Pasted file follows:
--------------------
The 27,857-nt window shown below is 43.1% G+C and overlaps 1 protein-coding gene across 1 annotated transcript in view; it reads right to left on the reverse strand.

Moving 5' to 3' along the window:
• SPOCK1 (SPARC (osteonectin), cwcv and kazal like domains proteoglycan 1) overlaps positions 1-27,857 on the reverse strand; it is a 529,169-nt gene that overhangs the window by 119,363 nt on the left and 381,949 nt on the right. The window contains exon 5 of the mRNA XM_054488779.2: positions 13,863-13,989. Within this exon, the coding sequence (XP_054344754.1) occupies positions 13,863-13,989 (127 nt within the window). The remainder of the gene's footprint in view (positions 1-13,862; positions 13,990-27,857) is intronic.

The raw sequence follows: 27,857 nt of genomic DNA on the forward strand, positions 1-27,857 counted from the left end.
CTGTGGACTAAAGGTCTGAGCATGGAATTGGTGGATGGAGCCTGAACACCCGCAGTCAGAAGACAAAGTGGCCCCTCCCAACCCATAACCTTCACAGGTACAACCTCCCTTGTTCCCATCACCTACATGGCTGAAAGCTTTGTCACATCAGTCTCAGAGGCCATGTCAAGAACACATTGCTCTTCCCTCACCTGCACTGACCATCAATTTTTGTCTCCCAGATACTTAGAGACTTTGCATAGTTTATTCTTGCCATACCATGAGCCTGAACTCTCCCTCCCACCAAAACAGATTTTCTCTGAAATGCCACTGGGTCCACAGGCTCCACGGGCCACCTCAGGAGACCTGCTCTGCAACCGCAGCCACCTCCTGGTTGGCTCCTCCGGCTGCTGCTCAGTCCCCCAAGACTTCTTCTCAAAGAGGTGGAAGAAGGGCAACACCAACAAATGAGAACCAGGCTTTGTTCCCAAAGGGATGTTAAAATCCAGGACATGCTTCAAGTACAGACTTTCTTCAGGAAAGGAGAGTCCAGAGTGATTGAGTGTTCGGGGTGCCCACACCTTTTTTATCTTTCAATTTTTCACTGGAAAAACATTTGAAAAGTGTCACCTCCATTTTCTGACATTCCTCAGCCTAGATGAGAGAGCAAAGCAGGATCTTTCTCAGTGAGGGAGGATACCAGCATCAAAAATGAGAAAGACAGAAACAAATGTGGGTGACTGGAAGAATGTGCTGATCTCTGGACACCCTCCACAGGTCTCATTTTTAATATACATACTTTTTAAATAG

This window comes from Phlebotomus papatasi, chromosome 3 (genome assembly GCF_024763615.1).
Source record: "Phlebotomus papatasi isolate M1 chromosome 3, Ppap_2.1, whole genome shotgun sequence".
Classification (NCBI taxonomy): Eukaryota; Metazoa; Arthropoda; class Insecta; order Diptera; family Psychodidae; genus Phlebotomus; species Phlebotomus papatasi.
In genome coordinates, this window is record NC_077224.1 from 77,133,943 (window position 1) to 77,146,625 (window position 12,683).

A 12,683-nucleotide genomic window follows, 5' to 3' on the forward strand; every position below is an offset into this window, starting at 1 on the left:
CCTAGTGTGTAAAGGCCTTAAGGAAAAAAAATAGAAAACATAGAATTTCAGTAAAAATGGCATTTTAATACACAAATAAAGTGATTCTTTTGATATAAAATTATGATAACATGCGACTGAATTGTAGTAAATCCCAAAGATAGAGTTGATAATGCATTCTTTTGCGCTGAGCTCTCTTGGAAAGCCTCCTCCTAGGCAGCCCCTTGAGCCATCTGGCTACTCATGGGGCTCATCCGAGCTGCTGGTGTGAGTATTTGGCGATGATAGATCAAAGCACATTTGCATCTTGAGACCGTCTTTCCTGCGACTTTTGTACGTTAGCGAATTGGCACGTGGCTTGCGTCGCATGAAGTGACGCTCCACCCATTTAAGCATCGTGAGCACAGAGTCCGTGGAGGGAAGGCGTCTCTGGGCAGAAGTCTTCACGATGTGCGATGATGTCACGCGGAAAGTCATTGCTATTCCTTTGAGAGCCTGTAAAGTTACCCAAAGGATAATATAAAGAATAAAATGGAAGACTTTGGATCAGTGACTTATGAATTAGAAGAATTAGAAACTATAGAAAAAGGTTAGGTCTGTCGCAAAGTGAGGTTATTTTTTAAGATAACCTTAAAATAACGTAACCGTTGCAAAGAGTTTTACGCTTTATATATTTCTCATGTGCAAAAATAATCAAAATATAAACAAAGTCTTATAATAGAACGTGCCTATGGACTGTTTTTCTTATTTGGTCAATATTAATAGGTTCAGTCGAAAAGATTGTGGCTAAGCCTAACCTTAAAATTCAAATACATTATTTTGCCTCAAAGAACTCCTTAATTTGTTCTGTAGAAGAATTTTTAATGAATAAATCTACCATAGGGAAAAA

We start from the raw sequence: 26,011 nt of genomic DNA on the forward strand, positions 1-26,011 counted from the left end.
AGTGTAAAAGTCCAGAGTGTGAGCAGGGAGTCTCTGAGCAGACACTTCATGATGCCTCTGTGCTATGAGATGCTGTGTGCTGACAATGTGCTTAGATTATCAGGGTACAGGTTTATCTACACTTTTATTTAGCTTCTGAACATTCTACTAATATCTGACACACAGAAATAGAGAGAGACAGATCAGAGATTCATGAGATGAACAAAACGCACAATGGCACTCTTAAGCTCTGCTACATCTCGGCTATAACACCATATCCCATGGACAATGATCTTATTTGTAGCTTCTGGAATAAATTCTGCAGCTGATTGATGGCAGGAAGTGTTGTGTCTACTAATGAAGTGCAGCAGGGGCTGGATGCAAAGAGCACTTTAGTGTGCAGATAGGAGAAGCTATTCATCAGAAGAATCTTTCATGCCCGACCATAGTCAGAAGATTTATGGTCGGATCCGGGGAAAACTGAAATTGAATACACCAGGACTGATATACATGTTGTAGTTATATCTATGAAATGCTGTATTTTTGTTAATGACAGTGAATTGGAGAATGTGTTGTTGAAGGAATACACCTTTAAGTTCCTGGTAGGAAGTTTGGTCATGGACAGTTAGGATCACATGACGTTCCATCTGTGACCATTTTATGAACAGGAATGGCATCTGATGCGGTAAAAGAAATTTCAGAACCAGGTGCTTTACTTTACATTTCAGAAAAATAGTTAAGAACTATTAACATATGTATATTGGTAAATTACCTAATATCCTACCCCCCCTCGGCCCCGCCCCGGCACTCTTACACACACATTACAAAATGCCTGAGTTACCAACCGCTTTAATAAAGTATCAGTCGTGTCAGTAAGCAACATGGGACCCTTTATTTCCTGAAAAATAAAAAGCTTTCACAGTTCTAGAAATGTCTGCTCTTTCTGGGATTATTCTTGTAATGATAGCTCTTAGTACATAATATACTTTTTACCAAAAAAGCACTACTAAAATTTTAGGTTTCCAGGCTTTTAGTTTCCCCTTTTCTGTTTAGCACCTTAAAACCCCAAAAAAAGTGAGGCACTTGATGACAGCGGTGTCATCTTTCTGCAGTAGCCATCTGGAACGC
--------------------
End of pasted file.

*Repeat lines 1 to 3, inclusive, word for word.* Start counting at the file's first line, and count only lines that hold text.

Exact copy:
The 27,857-nt window shown below is 43.1% G+C and overlaps 1 protein-coding gene across 1 annotated transcript in view; it reads right to left on the reverse strand.

Moving 5' to 3' along the window:
• SPOCK1 (SPARC (osteonectin), cwcv and kazal like domains proteoglycan 1) overlaps positions 1-27,857 on the reverse strand; it is a 529,169-nt gene that overhangs the window by 119,363 nt on the left and 381,949 nt on the right. The window contains exon 5 of the mRNA XM_054488779.2: positions 13,863-13,989. Within this exon, the coding sequence (XP_054344754.1) occupies positions 13,863-13,989 (127 nt within the window). The remainder of the gene's footprint in view (positions 1-13,862; positions 13,990-27,857) is intronic.